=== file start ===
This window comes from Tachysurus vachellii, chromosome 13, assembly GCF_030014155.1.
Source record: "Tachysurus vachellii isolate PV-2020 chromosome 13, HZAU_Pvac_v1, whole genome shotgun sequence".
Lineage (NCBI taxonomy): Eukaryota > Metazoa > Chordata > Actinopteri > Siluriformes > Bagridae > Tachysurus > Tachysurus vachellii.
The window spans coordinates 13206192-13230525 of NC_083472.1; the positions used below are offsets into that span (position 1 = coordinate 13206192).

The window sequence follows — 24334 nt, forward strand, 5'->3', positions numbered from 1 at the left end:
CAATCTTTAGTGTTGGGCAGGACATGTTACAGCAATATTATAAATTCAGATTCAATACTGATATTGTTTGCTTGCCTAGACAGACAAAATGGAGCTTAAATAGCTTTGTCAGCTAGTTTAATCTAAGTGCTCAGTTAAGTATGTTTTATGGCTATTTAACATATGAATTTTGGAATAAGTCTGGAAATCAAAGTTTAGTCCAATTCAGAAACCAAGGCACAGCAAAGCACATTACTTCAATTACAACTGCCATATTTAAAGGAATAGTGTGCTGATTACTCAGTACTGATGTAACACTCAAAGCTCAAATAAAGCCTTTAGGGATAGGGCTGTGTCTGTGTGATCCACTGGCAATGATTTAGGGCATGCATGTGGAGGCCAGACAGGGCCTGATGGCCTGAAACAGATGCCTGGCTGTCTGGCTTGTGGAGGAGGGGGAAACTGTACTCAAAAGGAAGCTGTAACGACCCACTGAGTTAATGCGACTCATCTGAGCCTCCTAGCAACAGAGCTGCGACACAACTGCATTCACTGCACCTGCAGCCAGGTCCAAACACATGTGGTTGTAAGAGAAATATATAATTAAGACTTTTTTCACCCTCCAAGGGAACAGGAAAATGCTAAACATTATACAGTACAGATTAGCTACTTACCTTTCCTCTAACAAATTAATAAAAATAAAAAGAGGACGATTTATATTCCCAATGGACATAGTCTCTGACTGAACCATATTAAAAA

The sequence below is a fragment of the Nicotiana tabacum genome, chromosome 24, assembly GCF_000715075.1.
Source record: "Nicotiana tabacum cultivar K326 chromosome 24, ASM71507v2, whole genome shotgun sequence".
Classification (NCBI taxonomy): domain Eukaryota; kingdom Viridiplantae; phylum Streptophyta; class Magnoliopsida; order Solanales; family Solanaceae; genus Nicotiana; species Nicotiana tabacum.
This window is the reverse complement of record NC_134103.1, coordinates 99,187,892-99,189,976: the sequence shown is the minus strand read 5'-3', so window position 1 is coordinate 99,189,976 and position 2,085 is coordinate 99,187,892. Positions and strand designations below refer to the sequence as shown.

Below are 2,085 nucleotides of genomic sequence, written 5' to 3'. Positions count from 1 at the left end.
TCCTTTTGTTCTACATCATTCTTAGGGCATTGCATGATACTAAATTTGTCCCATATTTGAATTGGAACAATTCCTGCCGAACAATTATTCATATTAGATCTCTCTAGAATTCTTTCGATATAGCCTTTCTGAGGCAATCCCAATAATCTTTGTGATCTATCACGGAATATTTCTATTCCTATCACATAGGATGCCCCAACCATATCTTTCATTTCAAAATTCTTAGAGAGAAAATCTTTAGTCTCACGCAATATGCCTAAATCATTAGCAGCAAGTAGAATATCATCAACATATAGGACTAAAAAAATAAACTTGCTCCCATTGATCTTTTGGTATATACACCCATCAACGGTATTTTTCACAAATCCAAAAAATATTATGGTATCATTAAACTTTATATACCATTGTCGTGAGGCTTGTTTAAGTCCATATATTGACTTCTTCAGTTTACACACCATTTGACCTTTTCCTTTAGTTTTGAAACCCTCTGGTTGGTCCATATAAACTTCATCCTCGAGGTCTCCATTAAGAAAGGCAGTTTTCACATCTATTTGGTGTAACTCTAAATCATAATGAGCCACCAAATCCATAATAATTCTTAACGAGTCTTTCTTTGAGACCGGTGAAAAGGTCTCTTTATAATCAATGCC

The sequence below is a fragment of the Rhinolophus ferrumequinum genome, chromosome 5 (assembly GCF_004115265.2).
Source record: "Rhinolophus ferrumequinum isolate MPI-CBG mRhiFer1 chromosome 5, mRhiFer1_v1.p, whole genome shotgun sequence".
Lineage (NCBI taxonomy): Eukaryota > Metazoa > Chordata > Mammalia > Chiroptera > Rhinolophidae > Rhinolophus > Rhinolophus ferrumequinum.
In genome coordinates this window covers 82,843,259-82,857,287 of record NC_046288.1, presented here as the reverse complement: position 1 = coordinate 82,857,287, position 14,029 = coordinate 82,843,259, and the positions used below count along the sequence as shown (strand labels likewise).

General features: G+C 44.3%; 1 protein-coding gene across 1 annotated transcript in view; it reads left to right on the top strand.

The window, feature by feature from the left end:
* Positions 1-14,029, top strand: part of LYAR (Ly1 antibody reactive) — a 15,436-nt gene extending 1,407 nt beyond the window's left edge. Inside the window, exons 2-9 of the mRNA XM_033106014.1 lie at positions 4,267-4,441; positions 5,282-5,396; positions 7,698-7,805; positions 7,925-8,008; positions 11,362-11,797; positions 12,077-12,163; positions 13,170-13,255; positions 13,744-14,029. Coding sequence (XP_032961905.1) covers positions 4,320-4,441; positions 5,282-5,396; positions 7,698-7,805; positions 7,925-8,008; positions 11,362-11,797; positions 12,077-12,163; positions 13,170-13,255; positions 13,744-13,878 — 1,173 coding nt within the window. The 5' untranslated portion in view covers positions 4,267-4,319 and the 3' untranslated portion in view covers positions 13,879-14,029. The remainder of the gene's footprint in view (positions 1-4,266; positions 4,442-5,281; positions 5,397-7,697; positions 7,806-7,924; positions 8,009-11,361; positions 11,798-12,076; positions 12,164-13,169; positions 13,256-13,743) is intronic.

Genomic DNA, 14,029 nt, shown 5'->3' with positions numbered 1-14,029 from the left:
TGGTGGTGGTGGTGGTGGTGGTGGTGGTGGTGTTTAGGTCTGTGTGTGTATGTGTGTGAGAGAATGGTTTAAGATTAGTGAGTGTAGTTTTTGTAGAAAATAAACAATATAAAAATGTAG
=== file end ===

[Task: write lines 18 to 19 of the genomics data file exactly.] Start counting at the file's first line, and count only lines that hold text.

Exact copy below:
The window, feature by feature from the left end:
* Positions 1-14,029, top strand: part of LYAR (Ly1 antibody reactive) — a 15,436-nt gene extending 1,407 nt beyond the window's left edge. Inside the window, exons 2-9 of the mRNA XM_033106014.1 lie at positions 4,267-4,441; positions 5,282-5,396; positions 7,698-7,805; positions 7,925-8,008; positions 11,362-11,797; positions 12,077-12,163; positions 13,170-13,255; positions 13,744-14,029. Coding sequence (XP_032961905.1) covers positions 4,320-4,441; positions 5,282-5,396; positions 7,698-7,805; positions 7,925-8,008; positions 11,362-11,797; positions 12,077-12,163; positions 13,170-13,255; positions 13,744-13,878 — 1,173 coding nt within the window. The 5' untranslated portion in view covers positions 4,267-4,319 and the 3' untranslated portion in view covers positions 13,879-14,029. The remainder of the gene's footprint in view (positions 1-4,266; positions 4,442-5,281; positions 5,397-7,697; positions 7,806-7,924; positions 8,009-11,361; positions 11,798-12,076; positions 12,164-13,169; positions 13,256-13,743) is intronic.